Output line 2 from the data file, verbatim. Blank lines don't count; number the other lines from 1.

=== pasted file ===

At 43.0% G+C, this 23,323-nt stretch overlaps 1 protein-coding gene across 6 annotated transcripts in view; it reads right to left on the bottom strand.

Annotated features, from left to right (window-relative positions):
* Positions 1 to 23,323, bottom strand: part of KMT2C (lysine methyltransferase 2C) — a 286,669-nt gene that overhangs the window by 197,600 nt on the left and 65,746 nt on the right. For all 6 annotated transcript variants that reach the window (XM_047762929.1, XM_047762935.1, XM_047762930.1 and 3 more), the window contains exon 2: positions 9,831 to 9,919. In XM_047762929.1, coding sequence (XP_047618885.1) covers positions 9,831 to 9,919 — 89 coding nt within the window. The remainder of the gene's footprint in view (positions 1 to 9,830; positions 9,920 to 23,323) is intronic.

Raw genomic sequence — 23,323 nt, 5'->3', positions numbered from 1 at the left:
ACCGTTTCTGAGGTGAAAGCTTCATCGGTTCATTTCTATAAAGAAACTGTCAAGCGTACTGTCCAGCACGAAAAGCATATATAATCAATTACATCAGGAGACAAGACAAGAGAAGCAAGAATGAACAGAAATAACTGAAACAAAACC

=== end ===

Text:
Annotated features, from left to right (window-relative positions):